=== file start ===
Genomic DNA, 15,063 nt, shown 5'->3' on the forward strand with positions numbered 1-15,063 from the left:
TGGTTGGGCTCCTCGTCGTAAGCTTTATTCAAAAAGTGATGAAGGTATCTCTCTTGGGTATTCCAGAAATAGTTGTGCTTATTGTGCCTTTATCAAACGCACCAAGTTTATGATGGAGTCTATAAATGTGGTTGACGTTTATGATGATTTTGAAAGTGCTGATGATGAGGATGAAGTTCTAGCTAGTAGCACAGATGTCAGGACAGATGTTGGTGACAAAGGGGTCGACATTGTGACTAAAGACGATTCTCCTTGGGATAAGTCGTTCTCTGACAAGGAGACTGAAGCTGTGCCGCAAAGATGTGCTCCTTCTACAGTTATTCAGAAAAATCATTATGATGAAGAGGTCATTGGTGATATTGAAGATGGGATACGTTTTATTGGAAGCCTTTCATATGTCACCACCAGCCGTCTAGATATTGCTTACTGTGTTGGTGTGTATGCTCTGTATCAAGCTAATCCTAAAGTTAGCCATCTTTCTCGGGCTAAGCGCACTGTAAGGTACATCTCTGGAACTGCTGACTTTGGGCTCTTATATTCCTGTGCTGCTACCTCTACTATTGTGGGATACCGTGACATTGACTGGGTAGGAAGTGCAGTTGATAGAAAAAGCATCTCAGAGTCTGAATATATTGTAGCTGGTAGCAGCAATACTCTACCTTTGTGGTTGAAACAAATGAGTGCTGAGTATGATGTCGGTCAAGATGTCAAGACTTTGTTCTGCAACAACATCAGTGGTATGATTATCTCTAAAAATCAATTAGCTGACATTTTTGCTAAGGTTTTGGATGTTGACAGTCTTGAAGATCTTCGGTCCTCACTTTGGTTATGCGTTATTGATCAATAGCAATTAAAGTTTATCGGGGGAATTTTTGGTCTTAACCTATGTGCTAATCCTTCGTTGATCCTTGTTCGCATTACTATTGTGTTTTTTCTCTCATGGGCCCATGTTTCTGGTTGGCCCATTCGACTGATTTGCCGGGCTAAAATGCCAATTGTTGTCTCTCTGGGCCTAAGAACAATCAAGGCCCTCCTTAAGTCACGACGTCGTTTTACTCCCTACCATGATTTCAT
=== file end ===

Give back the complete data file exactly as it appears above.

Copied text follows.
Genomic DNA, 15,063 nt, shown 5'->3' on the forward strand with positions numbered 1-15,063 from the left:
TGGTTGGGCTCCTCGTCGTAAGCTTTATTCAAAAAGTGATGAAGGTATCTCTCTTGGGTATTCCAGAAATAGTTGTGCTTATTGTGCCTTTATCAAACGCACCAAGTTTATGATGGAGTCTATAAATGTGGTTGACGTTTATGATGATTTTGAAAGTGCTGATGATGAGGATGAAGTTCTAGCTAGTAGCACAGATGTCAGGACAGATGTTGGTGACAAAGGGGTCGACATTGTGACTAAAGACGATTCTCCTTGGGATAAGTCGTTCTCTGACAAGGAGACTGAAGCTGTGCCGCAAAGATGTGCTCCTTCTACAGTTATTCAGAAAAATCATTATGATGAAGAGGTCATTGGTGATATTGAAGATGGGATACGTTTTATTGGAAGCCTTTCATATGTCACCACCAGCCGTCTAGATATTGCTTACTGTGTTGGTGTGTATGCTCTGTATCAAGCTAATCCTAAAGTTAGCCATCTTTCTCGGGCTAAGCGCACTGTAAGGTACATCTCTGGAACTGCTGACTTTGGGCTCTTATATTCCTGTGCTGCTACCTCTACTATTGTGGGATACCGTGACATTGACTGGGTAGGAAGTGCAGTTGATAGAAAAAGCATCTCAGAGTCTGAATATATTGTAGCTGGTAGCAGCAATACTCTACCTTTGTGGTTGAAACAAATGAGTGCTGAGTATGATGTCGGTCAAGATGTCAAGACTTTGTTCTGCAACAACATCAGTGGTATGATTATCTCTAAAAATCAATTAGCTGACATTTTTGCTAAGGTTTTGGATGTTGACAGTCTTGAAGATCTTCGGTCCTCACTTTGGTTATGCGTTATTGATCAATAGCAATTAAAGTTTATCGGGGGAATTTTTGGTCTTAACCTATGTGCTAATCCTTCGTTGATCCTTGTTCGCATTACTATTGTGTTTTTTCTCTCATGGGCCCATGTTTCTGGTTGGCCCATTCGACTGATTTGCCGGGCTAAAATGCCAATTGTTGTCTCTCTGGGCCTAAGAACAATCAAGGCCCTCCTTAAGTCACGACGTCGTTTTACTCCCTACCATGATTTCAT